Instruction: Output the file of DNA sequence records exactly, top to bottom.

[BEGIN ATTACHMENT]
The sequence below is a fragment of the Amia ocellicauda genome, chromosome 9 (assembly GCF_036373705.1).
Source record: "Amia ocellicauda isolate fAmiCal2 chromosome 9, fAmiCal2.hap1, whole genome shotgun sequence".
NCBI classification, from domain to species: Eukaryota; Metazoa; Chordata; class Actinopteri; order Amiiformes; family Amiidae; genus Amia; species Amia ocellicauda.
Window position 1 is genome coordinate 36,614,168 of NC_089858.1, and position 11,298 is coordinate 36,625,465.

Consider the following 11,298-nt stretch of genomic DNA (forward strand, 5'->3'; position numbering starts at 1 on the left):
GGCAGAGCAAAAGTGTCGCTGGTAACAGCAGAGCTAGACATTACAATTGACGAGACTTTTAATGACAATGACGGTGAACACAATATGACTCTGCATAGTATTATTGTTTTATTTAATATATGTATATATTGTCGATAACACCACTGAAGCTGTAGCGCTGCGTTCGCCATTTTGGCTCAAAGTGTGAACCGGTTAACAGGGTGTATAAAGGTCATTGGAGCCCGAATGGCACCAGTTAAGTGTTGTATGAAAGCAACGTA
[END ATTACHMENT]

The sequence below is a fragment of the Amia ocellicauda genome, chromosome 9 (assembly GCF_036373705.1).
Source record: "Amia ocellicauda isolate fAmiCal2 chromosome 9, fAmiCal2.hap1, whole genome shotgun sequence".
NCBI classification, from domain to species: Eukaryota; Metazoa; Chordata; class Actinopteri; order Amiiformes; family Amiidae; genus Amia; species Amia ocellicauda.
Window position 1 is genome coordinate 36,614,168 of NC_089858.1, and position 11,298 is coordinate 36,625,465.

Consider the following 11,298-nt stretch of genomic DNA (forward strand, 5'->3'; position numbering starts at 1 on the left):
GGCAGAGCAAAAGTGTCGCTGGTAACAGCAGAGCTAGACATTACAATTGACGAGACTTTTAATGACAATGACGGTGAACACAATATGACTCTGCATAGTATTATTGTTTTATTTAATATATGTATATATTGTCGATAACACCACTGAAGCTGTAGCGCTGCGTTCGCCATTTTGGCTCAAAGTGTGAACCGGTTAACAGGGTGTATAAAGGTCATTGGAGCCCGAATGGCACCAGTTAAGTGTTGTATGAAAGCAACGTA